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Soil N2O emissions in French Guiana after the conversion of tropical forest to agriculture with the chop-and-mulch method

Abstract : In French Guiana, the population growth will result in an increase in demand for agricultural products and thus, will lead to an increase in the amount of tropical forests converted into cropland or pasture. Impacts of different agricultural systems on greenhouse gas (GHG) fluxes have not been studied in French Guiana. In this context, the fire-free chop-and-mulch method was used to convert a tropical forest site to agriculture. This study focused on soil nitrous oxide (N2O) emissions and we compared four land uses: (1) the undisturbed tropical forest, (2) recently converted grassland and recently converted croplands (fertilized soybean/maize rotation) with either (3) disk tillage or (4) no tillage. N2O measurements were obtained through the chamber technique and conducted over a 1-year period (measurements began 19 months after the forest was cleared). N2O fluxes were related to soil parameters measured at each sampling date: nitrate and ammonium contents, gravimetric water content (GWC) and temperature. Through the entire period, the mean (±standard error) and median N2O fluxes were 3.8 ± 0.5 and 2.7 g N ha−1 day−1, respectively for undisturbed tropical forest and 2.4 ± 0.9 and 0.8 g N ha−1 day−1, respectively for grassland (mowed Brachiaria ruziziensis). For croplands, no significant difference was found for N2O emissions between both agricultural practices. The mean (±standard error) and median N2O fluxes were 8.5 ± 1.2 and 4.0 g N ha−1 day−1, respectively for disk tillage plots and 8.5 ± 1.3 and 3.6 g N ha−1 day−1, respectively for no tillage plots. Nitrogen inputs (due to the application of fertilizer or due to the mineralization of crop residues) led to higher N2O fluxes, resulting in significantly higher mean N2O emissions from croplands compared to the forest, when only considering land use effect on N2O fluxes in a statistical model. The soil nitrate content, GWC and temperature had a significant positive effect on N2O fluxes. Taking into account these soil parameters in another statistical model, N2O emissions from croplands were not higher than the natural N2O emissions from tropical forest soils. Our results suggest that, if more forest will have to be converted in the course of the expected population growth in French Guiana, it could have low impact on the soil N2O fluxes (similar to natural fluxes from forest) with the improving of farming techniques (for example modification of the splitting of N-fertilizer) in the cropping plots.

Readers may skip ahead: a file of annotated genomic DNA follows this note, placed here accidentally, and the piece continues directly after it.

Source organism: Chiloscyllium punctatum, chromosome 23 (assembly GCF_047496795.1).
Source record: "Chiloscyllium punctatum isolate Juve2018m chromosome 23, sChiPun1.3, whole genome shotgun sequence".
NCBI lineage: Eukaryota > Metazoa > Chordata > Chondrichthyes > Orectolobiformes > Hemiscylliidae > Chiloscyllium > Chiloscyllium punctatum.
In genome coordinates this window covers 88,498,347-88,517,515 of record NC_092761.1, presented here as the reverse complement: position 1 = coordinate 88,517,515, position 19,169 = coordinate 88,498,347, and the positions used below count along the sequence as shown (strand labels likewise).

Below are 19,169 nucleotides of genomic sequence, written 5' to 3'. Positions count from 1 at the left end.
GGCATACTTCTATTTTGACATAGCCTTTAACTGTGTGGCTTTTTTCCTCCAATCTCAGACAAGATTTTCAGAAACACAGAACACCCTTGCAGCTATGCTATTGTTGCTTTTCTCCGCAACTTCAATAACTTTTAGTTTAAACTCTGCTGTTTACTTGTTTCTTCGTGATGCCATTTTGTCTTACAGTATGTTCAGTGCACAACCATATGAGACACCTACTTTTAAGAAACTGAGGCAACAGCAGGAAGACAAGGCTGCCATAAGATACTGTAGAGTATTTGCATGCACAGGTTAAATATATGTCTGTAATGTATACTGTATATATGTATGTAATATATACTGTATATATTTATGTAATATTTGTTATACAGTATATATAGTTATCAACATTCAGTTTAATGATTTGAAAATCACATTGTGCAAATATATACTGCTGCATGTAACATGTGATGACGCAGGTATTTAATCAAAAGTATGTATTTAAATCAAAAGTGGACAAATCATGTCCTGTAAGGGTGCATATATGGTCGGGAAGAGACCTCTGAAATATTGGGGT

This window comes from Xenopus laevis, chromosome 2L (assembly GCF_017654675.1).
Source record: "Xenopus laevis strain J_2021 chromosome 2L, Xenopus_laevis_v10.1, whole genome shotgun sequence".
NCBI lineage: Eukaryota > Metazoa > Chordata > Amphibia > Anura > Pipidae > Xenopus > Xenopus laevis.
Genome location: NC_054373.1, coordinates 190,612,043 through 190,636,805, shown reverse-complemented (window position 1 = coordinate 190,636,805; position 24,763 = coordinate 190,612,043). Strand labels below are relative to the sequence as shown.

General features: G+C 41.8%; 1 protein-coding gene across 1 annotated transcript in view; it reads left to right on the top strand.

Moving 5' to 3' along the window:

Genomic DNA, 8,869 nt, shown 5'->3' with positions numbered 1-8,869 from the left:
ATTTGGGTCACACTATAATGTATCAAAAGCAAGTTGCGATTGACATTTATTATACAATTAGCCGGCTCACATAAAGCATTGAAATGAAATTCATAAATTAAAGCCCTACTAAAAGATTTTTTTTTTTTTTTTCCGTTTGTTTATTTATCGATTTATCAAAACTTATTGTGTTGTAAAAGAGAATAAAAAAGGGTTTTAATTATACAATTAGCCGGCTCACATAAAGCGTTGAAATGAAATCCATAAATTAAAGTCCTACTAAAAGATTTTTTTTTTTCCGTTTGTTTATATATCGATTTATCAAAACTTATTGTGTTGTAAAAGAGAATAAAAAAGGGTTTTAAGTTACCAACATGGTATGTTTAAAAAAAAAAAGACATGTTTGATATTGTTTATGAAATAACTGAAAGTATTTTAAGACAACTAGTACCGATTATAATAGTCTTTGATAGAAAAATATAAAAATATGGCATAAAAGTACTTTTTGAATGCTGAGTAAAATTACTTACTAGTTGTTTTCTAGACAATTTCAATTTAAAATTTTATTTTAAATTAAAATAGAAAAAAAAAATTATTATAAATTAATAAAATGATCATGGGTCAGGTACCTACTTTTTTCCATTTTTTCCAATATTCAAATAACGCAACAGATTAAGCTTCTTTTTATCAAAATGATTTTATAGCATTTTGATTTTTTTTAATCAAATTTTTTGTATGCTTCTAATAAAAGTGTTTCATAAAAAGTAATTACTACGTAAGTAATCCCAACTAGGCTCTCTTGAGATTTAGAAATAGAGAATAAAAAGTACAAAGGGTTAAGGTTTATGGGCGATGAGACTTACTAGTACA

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Submitted on : Wednesday, September 23, 2015 - 8:49:00 PM
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Caroline Petitjean, Anne-Sophie Perrin, Célia Pontet, Aurelie Metay, Martial Bernoux, et al.. Soil N2O emissions in French Guiana after the conversion of tropical forest to agriculture with the chop-and-mulch method. Agriculture, Ecosystems and Environment, Elsevier Masson, 2015, 208, pp.64-74. ⟨10.1016/j.agee.2015.04.004⟩. ⟨hal-01204228⟩



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